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Industrial ecology
Industrial Ecology



The cement industry is a contributor to COemissions.  In the process of cement manufacturing, COemissions come from the decarbonation of raw materials and the combustion of fossil fuels. 


As a Group, Lafarge has taken proactive approach in being committed to reconcile industrial imperatives with the preservation of ecosystems.

Becoming More Sustainable is a Commitment in All of Our Operations



    Cement manufacturing consumes large quantities of non-renewable raw materials such as minerals and fossil fuels. It is also a main source of CO2 emissions. 


    In response to this environmental challenge, Lafarge has been committed to the path of industrial ecology since the mid-70s. This approach is inspired by the cycles of creation, destruction and recycling that occur in nature.


    By rethinking industrial processes from start to end, one industry's waste products can become another industry's resources.

Al-wehdeh Dam

CO2 and cement

Why does manufacturing cement produce CO2?


Cement manufacturing is the source of 5% of global carbon dioxide (CO2) emissions. The cement industry is a natural producer of CO2:

  • 60% of emissions are due to the transformation of raw materials at high temperatures (decarbonation of limestone),

  • 40% result from the combustion needed to heat the cement kilns to 1500°C.


Why Find Uses for Waste?


The Group is aware of the impact its activities have on the environment. As a result, Lafarge started thinking at a very early stage about ways of adopting environmentally friendly industrial practices. 

Lafarge adds value to waste by using it as alternative fuel or materials, thus making it possible to:

  • Limit greenhouse gas emissions by reducing the use of non-renewable natural raw materials and fossil fuels such as oil and coal.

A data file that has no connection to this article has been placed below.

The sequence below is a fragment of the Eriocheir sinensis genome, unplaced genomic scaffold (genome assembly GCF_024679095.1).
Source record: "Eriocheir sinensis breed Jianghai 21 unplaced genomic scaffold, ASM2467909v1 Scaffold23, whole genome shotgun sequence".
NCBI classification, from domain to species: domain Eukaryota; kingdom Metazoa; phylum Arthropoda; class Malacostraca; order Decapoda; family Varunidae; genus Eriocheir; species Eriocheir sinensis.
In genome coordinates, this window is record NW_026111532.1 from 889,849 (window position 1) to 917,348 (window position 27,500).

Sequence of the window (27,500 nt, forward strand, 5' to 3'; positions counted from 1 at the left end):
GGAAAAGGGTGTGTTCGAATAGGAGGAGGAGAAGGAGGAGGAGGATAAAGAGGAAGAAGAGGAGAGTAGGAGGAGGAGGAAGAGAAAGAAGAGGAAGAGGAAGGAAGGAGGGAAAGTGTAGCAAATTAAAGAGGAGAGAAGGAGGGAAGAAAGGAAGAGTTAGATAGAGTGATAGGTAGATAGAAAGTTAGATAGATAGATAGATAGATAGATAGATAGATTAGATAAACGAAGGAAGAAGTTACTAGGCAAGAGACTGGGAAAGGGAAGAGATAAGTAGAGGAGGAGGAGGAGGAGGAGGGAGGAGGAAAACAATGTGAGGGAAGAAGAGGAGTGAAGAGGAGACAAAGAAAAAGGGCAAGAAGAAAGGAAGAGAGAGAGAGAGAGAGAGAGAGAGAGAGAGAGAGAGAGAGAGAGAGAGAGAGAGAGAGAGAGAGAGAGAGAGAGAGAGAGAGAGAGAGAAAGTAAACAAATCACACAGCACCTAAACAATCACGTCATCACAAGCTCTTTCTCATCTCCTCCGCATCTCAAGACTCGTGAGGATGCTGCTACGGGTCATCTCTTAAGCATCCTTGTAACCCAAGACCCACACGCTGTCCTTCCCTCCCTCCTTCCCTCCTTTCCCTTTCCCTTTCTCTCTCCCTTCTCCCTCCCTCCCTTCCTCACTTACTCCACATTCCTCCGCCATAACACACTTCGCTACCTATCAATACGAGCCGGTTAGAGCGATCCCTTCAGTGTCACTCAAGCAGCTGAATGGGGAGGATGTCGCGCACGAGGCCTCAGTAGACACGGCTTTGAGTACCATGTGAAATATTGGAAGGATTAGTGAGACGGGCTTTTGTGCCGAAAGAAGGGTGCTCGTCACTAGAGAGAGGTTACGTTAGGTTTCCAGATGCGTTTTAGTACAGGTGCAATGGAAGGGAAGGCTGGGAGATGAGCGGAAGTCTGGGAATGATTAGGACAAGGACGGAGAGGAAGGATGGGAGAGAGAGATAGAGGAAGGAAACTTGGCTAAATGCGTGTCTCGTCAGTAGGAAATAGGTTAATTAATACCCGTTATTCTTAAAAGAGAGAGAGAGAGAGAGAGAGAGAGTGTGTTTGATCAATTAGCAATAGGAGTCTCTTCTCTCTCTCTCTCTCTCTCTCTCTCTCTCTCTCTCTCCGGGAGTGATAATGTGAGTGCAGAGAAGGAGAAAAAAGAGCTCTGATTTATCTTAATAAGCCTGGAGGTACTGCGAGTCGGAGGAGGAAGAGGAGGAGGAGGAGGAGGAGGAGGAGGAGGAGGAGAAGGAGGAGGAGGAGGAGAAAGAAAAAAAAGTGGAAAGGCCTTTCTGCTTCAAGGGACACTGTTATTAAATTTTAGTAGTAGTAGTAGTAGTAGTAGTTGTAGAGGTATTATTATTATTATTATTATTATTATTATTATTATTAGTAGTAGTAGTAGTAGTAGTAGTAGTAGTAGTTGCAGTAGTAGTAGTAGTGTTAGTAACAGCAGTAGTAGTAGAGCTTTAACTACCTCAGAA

• Diversify energy resources and reduce energy costs by limiting dependence on the market for traditional fuels.
  • Serve the community by recycling waste that would otherwise have to be processed and eliminated.


Industrial ecology practices are, therefore, beneficial for the community, the environment and Lafarge.

Waste-Derived Fuels


Waste products can be a very appealing alternative to fossil fuels. In general, alternative fuels are derived from waste or by-products from agriculture (biomass), industries and urban areas. All of these products can be recycled as waste-derived fuels and burned safely in cement kilns. This approach relieves the community of the need to process this waste as well as helps to limit CO2 emissions and preserve non-renewable fossil fuels.


The extremely high temperatures found in cement kilns mean that the waste is totally eliminated and does not leave any residue. At present, alternative fuels account for 10.7% of the Group's fuel use across all businesses.

Waste-Derived Materials

The cement manufacturing process generates CO2 because the limestone needs to be heated to very high temperatures. This chemical process of "decarbonisation" produces clinker, which is then ground down. It is possible to reduce the amount of clinker in cement by using alternatives called cement additives. 


Reducing the amount of clinker in cement offers two advantages: reduction in both the consumption of natural, non-renewable raw materials and the emissions of greenhouse gases. Cement produced with 30% additives uses 230kg or 27% less CO2 than conventional cement produced without additives.


Cement additives may either be of natural origin like limestone and pozzolane or industrial origin like waste products from other industries, such as pulverized fuel ash from coal fired plants or slag from steel-industry blast furnaces. These waste products have hydraulic binding properties and may substitute clinker under certain conditions. In Jordan for example, Natural Pozzolana is added to the clinker to produce Pozzolanic Portland cement with different addition ratios, namely: 20% & 35% for each type.

Lafarge Expertise Results in Safe Waste Solutions


The use of waste products cannot be improvised. Lafarge has implemented stringent quality control standards as well as a training policy for its engineers, technicians and foremen. In this way, it is reinforcing the use of alternative fuels and materials, while controlling industrial processes. The Group's R&D teams are also making an active contribution in this respect. 


Heracles in Greece considers the use of alternatives and the pursuit of industrial ecology to be separate but complementary parts of its core business. The company has developed a highly professional resource recovery business to source potential materials that can meet the stringent quality parameters required for use in cement-making.

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